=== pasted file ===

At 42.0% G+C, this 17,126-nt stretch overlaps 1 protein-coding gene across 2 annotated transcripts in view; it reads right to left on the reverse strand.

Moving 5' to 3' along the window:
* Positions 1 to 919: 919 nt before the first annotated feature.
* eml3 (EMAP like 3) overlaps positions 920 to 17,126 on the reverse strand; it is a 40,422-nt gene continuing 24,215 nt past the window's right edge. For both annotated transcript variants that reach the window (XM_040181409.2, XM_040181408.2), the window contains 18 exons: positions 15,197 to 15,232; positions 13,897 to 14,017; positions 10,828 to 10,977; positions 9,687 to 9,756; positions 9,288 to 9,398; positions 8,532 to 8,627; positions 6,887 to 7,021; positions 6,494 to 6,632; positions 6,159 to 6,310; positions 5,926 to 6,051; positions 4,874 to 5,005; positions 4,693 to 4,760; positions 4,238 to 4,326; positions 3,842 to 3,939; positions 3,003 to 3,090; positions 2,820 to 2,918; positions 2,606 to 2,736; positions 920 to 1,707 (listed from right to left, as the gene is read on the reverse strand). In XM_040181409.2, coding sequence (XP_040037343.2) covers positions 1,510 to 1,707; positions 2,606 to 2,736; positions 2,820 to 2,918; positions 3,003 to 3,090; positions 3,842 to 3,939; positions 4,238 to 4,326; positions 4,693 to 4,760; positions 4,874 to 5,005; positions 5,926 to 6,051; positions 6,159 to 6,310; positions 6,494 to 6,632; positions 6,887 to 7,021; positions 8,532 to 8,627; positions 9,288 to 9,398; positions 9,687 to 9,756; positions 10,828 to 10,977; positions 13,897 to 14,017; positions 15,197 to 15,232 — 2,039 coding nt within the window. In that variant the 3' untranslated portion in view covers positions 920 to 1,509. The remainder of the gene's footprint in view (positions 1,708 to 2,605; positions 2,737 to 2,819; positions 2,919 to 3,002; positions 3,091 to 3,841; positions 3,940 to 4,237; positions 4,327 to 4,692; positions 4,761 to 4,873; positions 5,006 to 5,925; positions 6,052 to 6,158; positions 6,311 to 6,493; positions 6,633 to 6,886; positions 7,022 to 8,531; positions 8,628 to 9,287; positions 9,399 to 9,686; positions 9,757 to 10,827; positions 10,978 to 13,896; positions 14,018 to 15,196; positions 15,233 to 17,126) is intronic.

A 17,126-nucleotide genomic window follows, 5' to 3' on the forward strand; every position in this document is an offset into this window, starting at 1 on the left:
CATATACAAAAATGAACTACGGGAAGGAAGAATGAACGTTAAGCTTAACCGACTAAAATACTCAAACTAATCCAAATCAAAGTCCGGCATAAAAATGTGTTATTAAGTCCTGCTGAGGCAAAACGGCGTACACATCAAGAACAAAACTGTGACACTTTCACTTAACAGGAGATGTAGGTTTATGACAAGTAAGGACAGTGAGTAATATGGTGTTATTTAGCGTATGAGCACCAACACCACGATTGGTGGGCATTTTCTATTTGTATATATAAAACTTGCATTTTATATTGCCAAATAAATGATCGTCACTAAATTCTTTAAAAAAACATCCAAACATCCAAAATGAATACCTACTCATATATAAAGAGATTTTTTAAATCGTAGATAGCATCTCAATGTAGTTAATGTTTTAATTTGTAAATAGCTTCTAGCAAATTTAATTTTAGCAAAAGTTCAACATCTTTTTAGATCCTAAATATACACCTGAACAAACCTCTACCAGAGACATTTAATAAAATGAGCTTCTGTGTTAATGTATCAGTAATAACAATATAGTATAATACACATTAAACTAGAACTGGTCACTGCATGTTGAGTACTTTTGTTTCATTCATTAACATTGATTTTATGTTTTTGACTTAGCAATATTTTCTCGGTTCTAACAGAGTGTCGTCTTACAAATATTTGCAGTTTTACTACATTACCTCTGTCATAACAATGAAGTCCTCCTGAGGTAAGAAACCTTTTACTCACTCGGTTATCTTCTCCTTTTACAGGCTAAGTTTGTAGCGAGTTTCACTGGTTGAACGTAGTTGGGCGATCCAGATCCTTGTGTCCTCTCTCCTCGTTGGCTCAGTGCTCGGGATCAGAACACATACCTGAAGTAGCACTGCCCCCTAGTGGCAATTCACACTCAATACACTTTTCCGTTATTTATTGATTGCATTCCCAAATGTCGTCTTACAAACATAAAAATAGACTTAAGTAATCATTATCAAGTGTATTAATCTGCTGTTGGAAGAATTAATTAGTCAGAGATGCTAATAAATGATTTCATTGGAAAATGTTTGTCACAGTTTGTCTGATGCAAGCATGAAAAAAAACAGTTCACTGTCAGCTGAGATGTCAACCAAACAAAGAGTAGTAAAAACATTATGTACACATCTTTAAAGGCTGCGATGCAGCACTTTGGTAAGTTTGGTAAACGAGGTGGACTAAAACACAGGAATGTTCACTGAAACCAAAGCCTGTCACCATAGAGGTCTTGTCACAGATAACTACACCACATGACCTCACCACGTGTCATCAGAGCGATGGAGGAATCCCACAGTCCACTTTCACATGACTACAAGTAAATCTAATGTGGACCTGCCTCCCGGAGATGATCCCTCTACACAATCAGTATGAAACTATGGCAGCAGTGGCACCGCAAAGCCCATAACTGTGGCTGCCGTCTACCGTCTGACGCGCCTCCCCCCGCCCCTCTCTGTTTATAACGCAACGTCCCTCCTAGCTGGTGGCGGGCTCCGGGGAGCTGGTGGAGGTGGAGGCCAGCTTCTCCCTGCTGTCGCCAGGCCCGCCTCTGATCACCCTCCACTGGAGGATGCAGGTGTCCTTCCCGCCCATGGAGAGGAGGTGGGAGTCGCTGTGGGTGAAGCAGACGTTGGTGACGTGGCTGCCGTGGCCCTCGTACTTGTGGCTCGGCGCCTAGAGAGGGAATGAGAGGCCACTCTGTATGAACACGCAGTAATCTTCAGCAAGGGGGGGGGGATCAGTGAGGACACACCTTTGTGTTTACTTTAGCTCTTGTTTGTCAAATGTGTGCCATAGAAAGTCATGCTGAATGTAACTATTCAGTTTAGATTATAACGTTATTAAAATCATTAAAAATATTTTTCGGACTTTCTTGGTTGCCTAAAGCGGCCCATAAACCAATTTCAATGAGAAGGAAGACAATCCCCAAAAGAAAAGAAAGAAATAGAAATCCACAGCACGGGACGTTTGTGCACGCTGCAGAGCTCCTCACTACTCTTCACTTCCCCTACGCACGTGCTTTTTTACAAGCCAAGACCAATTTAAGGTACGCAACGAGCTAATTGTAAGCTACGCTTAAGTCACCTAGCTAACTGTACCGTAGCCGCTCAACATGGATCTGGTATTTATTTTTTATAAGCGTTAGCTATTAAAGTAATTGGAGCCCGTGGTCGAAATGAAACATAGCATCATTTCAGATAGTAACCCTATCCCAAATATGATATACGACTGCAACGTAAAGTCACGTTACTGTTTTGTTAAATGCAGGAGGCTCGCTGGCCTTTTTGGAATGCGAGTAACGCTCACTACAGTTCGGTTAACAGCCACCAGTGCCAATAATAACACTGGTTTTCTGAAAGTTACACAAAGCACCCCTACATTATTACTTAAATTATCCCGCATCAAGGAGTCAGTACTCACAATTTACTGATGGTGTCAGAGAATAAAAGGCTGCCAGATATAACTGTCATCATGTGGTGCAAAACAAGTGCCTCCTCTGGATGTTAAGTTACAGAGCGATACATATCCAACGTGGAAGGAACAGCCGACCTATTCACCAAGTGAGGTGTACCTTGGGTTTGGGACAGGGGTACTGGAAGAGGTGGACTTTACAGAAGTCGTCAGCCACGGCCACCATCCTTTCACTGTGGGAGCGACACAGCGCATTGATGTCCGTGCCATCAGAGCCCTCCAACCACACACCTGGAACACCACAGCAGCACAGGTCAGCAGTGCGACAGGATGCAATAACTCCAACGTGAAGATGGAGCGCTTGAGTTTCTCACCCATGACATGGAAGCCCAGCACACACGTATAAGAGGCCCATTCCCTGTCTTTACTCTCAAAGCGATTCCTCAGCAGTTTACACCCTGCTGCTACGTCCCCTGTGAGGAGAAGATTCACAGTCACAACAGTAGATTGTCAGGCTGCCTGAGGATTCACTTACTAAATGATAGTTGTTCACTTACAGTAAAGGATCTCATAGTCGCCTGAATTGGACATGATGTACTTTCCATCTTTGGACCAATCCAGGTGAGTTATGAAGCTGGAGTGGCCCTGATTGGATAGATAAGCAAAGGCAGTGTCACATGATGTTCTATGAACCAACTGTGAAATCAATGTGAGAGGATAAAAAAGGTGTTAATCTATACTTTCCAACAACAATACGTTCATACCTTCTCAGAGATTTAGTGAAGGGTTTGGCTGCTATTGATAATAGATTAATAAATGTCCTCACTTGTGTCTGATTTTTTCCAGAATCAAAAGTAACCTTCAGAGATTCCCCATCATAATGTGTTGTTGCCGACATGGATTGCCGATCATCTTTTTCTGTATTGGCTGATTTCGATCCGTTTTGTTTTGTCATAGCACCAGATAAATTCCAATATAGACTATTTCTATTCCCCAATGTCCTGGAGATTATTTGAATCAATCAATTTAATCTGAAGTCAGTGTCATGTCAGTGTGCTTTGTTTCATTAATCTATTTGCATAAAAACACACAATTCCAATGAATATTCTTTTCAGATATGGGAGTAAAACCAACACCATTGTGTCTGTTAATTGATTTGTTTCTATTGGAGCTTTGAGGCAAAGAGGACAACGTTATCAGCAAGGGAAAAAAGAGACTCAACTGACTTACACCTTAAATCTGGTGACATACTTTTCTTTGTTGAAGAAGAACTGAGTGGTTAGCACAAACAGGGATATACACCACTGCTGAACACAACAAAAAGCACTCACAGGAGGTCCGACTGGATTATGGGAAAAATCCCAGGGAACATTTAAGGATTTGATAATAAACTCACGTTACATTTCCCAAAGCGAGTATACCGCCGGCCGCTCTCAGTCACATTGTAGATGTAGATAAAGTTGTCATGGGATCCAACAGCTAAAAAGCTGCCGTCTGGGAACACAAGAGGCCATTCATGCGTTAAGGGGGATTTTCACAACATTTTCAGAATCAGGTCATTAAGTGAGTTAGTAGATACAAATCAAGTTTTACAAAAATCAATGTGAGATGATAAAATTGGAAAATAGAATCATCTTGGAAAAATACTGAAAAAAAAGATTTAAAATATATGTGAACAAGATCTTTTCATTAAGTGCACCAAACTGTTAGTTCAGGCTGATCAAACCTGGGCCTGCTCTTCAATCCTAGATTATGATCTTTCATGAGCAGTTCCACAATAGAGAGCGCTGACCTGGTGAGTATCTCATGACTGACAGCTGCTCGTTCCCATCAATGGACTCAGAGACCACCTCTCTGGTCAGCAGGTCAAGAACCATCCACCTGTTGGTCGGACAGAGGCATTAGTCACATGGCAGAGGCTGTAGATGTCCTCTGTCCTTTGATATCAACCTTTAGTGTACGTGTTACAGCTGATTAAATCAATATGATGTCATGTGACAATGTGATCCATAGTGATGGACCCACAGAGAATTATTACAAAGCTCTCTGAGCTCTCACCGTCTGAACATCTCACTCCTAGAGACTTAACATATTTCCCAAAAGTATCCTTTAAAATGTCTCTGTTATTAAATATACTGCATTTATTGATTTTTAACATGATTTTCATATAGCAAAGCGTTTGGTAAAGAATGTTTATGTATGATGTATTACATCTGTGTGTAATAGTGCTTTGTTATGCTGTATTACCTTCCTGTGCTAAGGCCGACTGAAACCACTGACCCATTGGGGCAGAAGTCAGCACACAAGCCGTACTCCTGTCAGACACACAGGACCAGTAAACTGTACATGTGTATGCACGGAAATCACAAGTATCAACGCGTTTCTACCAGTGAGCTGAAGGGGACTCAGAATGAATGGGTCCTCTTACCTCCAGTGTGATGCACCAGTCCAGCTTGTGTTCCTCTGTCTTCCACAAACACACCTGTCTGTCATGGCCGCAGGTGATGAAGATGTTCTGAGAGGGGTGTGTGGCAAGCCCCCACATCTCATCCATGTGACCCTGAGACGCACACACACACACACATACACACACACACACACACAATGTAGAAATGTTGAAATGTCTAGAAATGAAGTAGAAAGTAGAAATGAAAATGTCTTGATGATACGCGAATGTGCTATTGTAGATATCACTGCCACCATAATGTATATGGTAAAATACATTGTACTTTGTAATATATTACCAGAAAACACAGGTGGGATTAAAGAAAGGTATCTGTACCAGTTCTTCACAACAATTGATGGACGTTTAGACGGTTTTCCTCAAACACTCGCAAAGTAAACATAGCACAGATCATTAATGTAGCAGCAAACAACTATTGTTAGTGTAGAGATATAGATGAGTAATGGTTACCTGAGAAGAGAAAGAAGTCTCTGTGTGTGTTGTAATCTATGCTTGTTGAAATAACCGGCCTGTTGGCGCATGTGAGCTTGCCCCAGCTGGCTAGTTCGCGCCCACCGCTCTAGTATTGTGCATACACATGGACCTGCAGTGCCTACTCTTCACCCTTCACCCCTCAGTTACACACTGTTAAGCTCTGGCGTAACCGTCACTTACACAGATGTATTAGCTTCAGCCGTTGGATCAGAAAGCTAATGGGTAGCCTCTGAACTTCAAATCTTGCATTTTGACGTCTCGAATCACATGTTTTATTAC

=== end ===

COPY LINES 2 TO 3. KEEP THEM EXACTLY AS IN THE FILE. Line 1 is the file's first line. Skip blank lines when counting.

Moving 5' to 3' along the window:
* Positions 1 to 919: 919 nt before the first annotated feature.